“During the initial visit, the patient and physician get to know each other. It is important for the physician to know about the patient’s job, habits and personal and family history because this will help him to screen for certain diseases and to recommend specific treatment," says Dr. Habib. Screenings and diagnostic labs may also be recommended.

When it comes to these screenings and diagnostic labs, they “should always be patient-specific. Having said that, certain baselines only need to be established for certain patients,” says Wallisa Vaughn, MD, with Virginia Premier Health Plan Medical Home in Roanoke.

“For example, an 18-year-old living in a college dorm will benefit from a vaccine for meningitis, while a 65-year-old adult or an asthmatic adult may need a vaccine for pneumonia," says Dr. Habib. "A retired mine worker may need a screening for lung disease, while a person with a family history of colon cancer will need a referral for a colonoscopy at a younger age than the usual recommended age for this test.”

According to Brain Dickens, DO, “Baseline tests will vary depending on age group and risk factors. Some of the more common tests are a complete blood count, which checks for anemia; a comprehensive metabolic panel, which checks blood sugar, electrolytes, liver and kidney function; and a lipid (cholesterol) profile.”

Years ago, it was considered customary to have a yearly physical and to undergo a series of standardized tests. But the current thought is that because each person is unique and has different health requirements, it is not cost-effective, affordable or sensible to have every patient see a doctor at the same time each year and take the same tests on the same schedule. Consequently, your primary care provider will tailor your checkup and subsequent tests and/or treatments based exclusively on the factors that define your life.

What types of screenings are performed during a checkup to establish a patient’s baseline of care?
•    Blood pressure screening.
•    Cholesterol screening (for adults of certain ages or with higher risk).
•    Colorectal cancer screening (adults over age 50).
•    Depression screening.
•    Type 2 diabetes screening (for adults with high blood glucose).
•    Lung cancer screening (for adults 55-80 at high risk for lung cancer).
•    Obesity screening.

Additional tests can include:
•    Complete blood count (can identify conditions such as anemia, infection and other disorders).
•    Comprehensive metabolic profile (a broad screening test used to check for conditions such as diabetes and liver or kidney disease and provide an overall picture of your body’s metabolism and chemical balance).
•    Thyroid studies.
icon clipboardBe Prepared.

Your primary care provider will need the following information to best develop your care plan. Going to your doctor with this information already in hand is a good way to be ahead of the curve.

•    A list of all prescribed and over-the-counter medications and supplements you are currently taking. Bring the bottles of medications and supplements with you so the doctor can note all information needed, such as the number of milligrams for each, how often each is taken, etc.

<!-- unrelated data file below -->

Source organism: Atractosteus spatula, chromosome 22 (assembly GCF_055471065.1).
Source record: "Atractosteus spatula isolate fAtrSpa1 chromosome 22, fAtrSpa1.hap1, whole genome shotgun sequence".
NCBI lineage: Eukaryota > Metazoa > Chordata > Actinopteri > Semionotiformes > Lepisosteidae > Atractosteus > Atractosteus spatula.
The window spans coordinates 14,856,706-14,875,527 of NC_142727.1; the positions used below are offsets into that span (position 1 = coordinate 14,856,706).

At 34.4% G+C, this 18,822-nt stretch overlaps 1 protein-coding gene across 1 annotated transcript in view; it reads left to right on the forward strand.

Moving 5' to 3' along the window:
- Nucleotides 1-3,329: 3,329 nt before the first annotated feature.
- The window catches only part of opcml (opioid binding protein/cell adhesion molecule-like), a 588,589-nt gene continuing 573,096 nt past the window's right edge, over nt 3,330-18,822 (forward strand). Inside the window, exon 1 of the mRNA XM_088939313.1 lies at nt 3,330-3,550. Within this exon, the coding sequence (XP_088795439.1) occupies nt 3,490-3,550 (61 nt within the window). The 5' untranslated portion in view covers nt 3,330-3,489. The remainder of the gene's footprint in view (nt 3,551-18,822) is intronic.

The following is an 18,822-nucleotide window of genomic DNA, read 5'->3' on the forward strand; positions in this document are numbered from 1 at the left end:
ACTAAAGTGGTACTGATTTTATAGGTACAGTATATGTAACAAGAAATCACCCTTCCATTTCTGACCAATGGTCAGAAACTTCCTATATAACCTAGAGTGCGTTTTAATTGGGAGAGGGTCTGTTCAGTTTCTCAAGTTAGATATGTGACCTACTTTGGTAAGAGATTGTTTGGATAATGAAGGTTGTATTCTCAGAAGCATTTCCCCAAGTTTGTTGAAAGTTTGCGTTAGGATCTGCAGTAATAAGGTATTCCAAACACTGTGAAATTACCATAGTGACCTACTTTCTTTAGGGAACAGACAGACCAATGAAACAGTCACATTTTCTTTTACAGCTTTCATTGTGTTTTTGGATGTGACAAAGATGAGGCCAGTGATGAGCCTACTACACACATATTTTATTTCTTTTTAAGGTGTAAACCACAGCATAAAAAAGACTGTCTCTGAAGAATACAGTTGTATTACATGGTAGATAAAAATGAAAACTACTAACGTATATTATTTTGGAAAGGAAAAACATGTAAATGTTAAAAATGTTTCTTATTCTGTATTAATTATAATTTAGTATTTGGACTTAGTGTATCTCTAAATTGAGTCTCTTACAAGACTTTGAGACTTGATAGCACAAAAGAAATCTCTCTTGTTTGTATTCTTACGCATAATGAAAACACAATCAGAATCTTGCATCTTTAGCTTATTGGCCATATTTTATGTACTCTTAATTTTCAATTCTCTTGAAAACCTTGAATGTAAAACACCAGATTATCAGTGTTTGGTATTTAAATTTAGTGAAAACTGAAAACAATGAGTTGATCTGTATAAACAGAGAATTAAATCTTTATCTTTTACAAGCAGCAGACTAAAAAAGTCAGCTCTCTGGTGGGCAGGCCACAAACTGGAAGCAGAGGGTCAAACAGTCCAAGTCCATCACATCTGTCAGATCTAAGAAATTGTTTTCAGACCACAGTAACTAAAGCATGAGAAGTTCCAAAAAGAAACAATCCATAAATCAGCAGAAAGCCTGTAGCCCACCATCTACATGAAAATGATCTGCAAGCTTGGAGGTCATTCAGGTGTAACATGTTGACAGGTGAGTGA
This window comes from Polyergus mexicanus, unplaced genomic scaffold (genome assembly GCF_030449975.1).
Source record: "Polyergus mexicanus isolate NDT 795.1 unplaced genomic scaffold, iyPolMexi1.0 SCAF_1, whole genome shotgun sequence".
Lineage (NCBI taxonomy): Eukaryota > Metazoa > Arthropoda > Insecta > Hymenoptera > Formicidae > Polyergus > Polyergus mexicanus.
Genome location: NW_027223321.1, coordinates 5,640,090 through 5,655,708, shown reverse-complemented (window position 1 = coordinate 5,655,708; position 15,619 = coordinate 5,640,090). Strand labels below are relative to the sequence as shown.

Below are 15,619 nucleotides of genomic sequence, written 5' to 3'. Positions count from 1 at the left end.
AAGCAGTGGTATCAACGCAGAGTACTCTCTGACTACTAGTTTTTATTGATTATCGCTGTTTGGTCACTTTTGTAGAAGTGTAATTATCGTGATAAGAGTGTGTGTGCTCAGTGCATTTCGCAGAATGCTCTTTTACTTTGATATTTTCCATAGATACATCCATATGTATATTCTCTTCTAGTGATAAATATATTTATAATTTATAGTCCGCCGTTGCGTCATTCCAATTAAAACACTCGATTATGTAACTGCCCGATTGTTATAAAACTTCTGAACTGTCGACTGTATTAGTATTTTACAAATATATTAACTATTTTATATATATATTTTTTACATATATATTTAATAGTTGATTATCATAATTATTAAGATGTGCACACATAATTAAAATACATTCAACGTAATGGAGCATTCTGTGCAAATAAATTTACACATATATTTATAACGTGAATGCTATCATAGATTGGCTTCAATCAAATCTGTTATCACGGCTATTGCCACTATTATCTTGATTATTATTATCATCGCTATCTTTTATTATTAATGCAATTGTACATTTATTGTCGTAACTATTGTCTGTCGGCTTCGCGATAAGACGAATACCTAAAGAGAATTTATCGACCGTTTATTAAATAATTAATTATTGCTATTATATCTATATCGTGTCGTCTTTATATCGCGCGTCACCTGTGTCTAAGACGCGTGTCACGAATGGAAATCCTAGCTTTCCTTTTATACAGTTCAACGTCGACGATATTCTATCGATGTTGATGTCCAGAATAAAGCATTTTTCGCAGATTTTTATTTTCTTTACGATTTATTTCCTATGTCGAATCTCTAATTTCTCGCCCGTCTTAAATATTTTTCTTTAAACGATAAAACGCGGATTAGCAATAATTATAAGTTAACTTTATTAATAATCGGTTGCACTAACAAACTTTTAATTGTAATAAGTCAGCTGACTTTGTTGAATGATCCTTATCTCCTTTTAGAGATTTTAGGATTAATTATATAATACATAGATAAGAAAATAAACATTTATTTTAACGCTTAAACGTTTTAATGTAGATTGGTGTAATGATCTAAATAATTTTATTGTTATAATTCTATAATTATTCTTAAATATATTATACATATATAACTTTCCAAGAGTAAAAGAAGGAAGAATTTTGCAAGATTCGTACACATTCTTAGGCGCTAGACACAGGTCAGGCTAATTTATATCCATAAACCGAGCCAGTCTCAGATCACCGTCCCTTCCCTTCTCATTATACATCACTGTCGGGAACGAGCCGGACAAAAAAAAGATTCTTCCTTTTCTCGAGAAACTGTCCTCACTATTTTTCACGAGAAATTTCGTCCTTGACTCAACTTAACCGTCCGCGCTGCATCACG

•    A list of your family’s health history — parents, grandparents and other immediate family members — who have or had conditions such as heart disease, cancer, arthritis, depression, etc. This can require you to do some research. Asking your family members is the best way to start gathering this information.

•    A list of all known medical conditions and procedures you have had, such as surgeries and hospitalizations.

Come prepared with a list of questions about your general health, diet, exercise, sleep, medications, alcohol or drug use, etc. This is how you establish yourself as a partner in your healthcare, and it also helps you develop your relationship with your physician by demonstrating your willingness to learn and share. “Patients should feel free to ask the doctor anything and everything that is important to their health,” Dr. Vaughn, with VA Premier Health Plan, states. “Health begins and ends with the individual patient, not the work done by others. So it is important for patients to be ‘in the know’ regarding their own circumstances.”

icon bridgeBuild bridges to better health with OurHealth’s Primary Care Series
The bridge to better health starts with Knowing Your Care and the options available to you. The information and resources available in this article hopefully help you start your journey. Throughout this series, we will provide additional information on each series’ section on our website,

If you have additional questions that you would like to see highlighted in our series, please reach out to us anytime by email at This email address is being protected from spambots. You need JavaScript enabled to view it.. We are proud to be a resource in your plan for better health.


National Institutes of Health –

Expert Contributors:

Wallisa Vaughn, MD with VA Premier Health Plan in Roanoke.

Joseph Baum, MD with Carilion Clinic Family Medicine in Floyd.

Brian Dickens, DO with Academic Primary Care Associates in Blacksburg.

Roy Habib, MD with LewisGale Physicians in Salem.









During the first visit, Dr. Habib suggests touching on a sensitive subject that many people are reticent to discuss, saying, "I would recommend a discussion about end of life wishes such as resuscitation and intensive care. Not everybody shares the same views. For example, a 98-year-old patient or somebody with a terminal condition may not want to be resuscitated or treated in an intensive care unit but would rather spend the end of their life at home with their family.”


Along with regular checkups and screening tests, this data will provide a foundation upon which a continuity of care can be established over time.